Changing behaviour requires building trust over time. Below we share 4 key steps that communications teams should consider when creating a climate change communications plan for residents.
1: Plan & produce content on a weekly basis
To facilitate change, you’ll need a robust content strategy that connects with your residents and that can be regularly updated and sustained over a long period of time. It’s important that you set your expectations realistically for you and your residents. Will your message be strong enough to carry over a month, or perhaps this particular message is a week long campaign? Consider reaching out to residents in the strongest way possible rather than setting ‘week long’ and ‘month long’ campaigns for the sake of fulfilling a time period.
Good content will pass through many hands before it goes live. But great content plans involve the right people at the right time. It’s vital that you organise your content team so that this process is seamless and easy to follow.
2: Create content that is practical for all
How do you approach raising awareness of the whole climate change agenda, without overwhelming residents?
The answer lies in simple, clear, easy to understand content. People respond well to short sharp pieces of digestible information such as short videos, quizzes, and blogs. Where possible, you can use infographics or illustrative examples to support the message.
Producing content each week can be resource intensive, but it’s certainly worthwhile. The more touchpoints you can have with your audience the more rapport you will create. Remember that building trust is key to changing behaviour. This means that one single campaign is likely to be heard, but not remembered. For a sustainable change, your audience will need to be steered into a particular way of thinking over time.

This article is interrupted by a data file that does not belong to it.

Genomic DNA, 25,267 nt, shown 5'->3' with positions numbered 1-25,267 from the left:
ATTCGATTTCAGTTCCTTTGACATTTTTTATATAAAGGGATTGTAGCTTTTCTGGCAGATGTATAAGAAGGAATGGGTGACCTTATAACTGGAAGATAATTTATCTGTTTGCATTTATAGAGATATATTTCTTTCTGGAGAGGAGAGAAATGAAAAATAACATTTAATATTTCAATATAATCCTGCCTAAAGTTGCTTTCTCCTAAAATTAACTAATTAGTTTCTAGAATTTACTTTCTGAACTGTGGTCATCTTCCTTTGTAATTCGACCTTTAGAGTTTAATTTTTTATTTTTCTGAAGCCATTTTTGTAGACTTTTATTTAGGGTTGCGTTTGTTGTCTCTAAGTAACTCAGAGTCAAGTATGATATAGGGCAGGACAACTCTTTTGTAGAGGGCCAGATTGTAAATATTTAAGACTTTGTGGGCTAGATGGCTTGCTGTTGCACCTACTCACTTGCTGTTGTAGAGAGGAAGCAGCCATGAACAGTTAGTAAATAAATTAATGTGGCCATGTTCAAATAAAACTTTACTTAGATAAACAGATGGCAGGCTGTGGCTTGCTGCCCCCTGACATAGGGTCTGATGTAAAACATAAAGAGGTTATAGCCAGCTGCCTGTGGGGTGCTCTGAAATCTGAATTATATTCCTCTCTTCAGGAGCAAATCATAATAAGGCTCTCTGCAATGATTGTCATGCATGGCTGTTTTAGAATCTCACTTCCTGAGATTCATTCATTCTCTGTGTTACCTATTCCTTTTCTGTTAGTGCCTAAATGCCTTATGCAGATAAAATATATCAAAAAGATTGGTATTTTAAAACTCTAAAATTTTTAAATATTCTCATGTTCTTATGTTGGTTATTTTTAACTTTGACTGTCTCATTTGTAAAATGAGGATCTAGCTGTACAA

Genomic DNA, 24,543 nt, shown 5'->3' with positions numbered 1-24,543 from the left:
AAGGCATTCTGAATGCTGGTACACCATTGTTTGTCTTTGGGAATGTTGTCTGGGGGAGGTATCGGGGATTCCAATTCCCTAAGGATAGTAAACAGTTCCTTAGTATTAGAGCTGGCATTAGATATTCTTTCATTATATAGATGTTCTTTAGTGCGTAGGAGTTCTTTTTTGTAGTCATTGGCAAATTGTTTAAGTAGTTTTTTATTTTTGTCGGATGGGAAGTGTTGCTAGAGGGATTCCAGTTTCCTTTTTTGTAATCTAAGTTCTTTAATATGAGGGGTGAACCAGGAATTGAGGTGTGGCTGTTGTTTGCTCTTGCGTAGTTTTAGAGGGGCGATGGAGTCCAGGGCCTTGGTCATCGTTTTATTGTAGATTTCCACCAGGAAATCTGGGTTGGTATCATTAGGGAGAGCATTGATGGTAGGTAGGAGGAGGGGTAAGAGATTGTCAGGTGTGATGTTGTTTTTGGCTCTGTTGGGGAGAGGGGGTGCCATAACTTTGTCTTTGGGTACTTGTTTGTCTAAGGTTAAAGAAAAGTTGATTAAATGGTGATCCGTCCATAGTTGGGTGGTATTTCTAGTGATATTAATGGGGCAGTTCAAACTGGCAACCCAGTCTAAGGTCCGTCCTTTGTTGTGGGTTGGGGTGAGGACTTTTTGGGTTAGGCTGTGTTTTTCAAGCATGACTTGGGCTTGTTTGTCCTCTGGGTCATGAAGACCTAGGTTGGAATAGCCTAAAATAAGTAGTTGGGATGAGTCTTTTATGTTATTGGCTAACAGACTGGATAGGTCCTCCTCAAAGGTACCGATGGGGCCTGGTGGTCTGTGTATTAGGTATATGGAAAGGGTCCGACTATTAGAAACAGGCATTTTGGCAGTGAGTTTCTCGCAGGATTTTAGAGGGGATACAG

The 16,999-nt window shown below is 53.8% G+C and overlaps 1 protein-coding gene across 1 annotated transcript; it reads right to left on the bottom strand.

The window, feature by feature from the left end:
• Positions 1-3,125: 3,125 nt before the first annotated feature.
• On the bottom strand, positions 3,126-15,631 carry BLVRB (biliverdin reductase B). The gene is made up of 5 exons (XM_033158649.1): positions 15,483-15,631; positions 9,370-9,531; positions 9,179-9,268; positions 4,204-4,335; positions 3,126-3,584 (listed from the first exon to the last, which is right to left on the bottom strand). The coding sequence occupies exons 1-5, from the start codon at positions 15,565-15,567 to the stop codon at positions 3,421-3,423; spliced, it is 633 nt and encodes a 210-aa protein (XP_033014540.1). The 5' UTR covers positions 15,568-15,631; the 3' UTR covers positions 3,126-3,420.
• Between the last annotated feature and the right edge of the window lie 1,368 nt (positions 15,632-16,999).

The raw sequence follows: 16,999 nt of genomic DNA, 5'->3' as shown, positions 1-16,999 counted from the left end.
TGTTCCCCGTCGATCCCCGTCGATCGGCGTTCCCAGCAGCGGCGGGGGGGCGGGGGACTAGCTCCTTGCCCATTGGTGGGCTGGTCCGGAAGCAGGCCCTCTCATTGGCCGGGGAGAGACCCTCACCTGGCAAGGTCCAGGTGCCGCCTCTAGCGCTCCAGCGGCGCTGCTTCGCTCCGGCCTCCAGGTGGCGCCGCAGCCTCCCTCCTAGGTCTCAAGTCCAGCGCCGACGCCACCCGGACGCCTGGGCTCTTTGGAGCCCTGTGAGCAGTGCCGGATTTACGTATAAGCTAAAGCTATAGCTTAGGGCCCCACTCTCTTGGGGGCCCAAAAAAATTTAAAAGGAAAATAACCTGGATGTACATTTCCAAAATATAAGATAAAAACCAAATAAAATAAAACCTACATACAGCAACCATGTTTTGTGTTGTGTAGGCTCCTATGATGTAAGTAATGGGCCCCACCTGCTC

3: Test a range of climate change topics
At a broad level, your climate change objectives will decide which topics you need to communicate to residents. But be sure to test a variety of climate change topics to make sure your audience gets an ever-evolving experience. A wide range of topics doesn’t just mean higher engagement, it also provides more access points for residents to make a difference. For example, while some may not be able to use eco-transport, they may revel in zero-waste living.
Testing a variety of climate change topics will help you determine what gets the best response.
What’s in it for me? Where do I fit in? How does this work in my home? These are all important questions that residents will ask, so each piece of content will need to answer them. You could provide motivations to get them involved or target known issues in their area. Our advice – ask them. You will never know what your audience needs from you without asking the question. See where the barriers lie in adopting climate change actions, create a solution and supply it within your content plan theme.
4: Track resident engagement with your content over time
By monitoring engagement over time, you’ll be able to see which content resonates with your audience. It will also allow you to build a deeper understanding of who is most engaged. Highlighting areas that perhaps need more attention or a shift in topic focus.
This will help convert your residents from passive content viewers to active and loyal participants in your weekly climate change initiatives. Instead of receiving and hearing messages, they will turn to seeking them out and sharing with others.
Effective metrics for tracking engagement are email open and click-through rates, time on your site and interactions with content. You can use tools such as Google Analytics and Lucky Orange to help you with this. They are relatively easy to use, and top-level information is easy to access, making them a great addition to your marketing team without taking up space in the office!
Next time we look at what carbon tools Local Authorities can use to enhance and measure climate communications and encourage resident action.